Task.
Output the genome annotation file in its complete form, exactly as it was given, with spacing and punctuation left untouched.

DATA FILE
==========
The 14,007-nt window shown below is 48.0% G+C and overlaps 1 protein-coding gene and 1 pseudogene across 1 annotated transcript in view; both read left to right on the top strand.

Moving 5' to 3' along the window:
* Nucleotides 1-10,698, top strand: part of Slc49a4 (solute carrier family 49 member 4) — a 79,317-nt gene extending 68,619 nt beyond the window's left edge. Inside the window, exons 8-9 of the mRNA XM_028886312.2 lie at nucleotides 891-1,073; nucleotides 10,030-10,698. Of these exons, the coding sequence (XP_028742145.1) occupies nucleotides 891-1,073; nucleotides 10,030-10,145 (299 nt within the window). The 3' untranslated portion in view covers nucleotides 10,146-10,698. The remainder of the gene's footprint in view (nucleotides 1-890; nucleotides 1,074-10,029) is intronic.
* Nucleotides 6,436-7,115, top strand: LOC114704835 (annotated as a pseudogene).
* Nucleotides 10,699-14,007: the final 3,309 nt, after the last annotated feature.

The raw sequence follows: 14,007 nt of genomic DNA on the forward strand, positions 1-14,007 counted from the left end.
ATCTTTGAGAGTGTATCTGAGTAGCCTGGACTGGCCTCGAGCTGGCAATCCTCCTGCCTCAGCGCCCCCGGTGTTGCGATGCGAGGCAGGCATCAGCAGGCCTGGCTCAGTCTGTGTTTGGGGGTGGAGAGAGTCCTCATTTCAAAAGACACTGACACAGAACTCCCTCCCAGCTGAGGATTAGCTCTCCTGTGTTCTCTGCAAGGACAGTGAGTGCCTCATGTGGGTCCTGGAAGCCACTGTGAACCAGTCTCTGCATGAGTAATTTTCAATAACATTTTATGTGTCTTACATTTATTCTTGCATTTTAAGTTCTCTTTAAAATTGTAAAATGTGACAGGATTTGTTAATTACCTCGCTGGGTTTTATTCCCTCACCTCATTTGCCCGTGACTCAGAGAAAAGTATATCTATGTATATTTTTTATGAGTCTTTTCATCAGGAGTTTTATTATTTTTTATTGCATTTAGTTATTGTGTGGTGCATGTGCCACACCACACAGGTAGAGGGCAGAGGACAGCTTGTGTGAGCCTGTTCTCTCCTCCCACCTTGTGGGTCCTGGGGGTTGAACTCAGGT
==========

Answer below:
The 14,007-nt window shown below is 48.0% G+C and overlaps 1 protein-coding gene and 1 pseudogene across 1 annotated transcript in view; both read left to right on the top strand.

Moving 5' to 3' along the window:
* Nucleotides 1-10,698, top strand: part of Slc49a4 (solute carrier family 49 member 4) — a 79,317-nt gene extending 68,619 nt beyond the window's left edge. Inside the window, exons 8-9 of the mRNA XM_028886312.2 lie at nucleotides 891-1,073; nucleotides 10,030-10,698. Of these exons, the coding sequence (XP_028742145.1) occupies nucleotides 891-1,073; nucleotides 10,030-10,145 (299 nt within the window). The 3' untranslated portion in view covers nucleotides 10,146-10,698. The remainder of the gene's footprint in view (nucleotides 1-890; nucleotides 1,074-10,029) is intronic.
* Nucleotides 6,436-7,115, top strand: LOC114704835 (annotated as a pseudogene).
* Nucleotides 10,699-14,007: the final 3,309 nt, after the last annotated feature.

The raw sequence follows: 14,007 nt of genomic DNA on the forward strand, positions 1-14,007 counted from the left end.
ATCTTTGAGAGTGTATCTGAGTAGCCTGGACTGGCCTCGAGCTGGCAATCCTCCTGCCTCAGCGCCCCCGGTGTTGCGATGCGAGGCAGGCATCAGCAGGCCTGGCTCAGTCTGTGTTTGGGGGTGGAGAGAGTCCTCATTTCAAAAGACACTGACACAGAACTCCCTCCCAGCTGAGGATTAGCTCTCCTGTGTTCTCTGCAAGGACAGTGAGTGCCTCATGTGGGTCCTGGAAGCCACTGTGAACCAGTCTCTGCATGAGTAATTTTCAATAACATTTTATGTGTCTTACATTTATTCTTGCATTTTAAGTTCTCTTTAAAATTGTAAAATGTGACAGGATTTGTTAATTACCTCGCTGGGTTTTATTCCCTCACCTCATTTGCCCGTGACTCAGAGAAAAGTATATCTATGTATATTTTTTATGAGTCTTTTCATCAGGAGTTTTATTATTTTTTATTGCATTTAGTTATTGTGTGGTGCATGTGCCACACCACACAGGTAGAGGGCAGAGGACAGCTTGTGTGAGCCTGTTCTCTCCTCCCACCTTGTGGGTCCTGGGGGTTGAACTCAGGT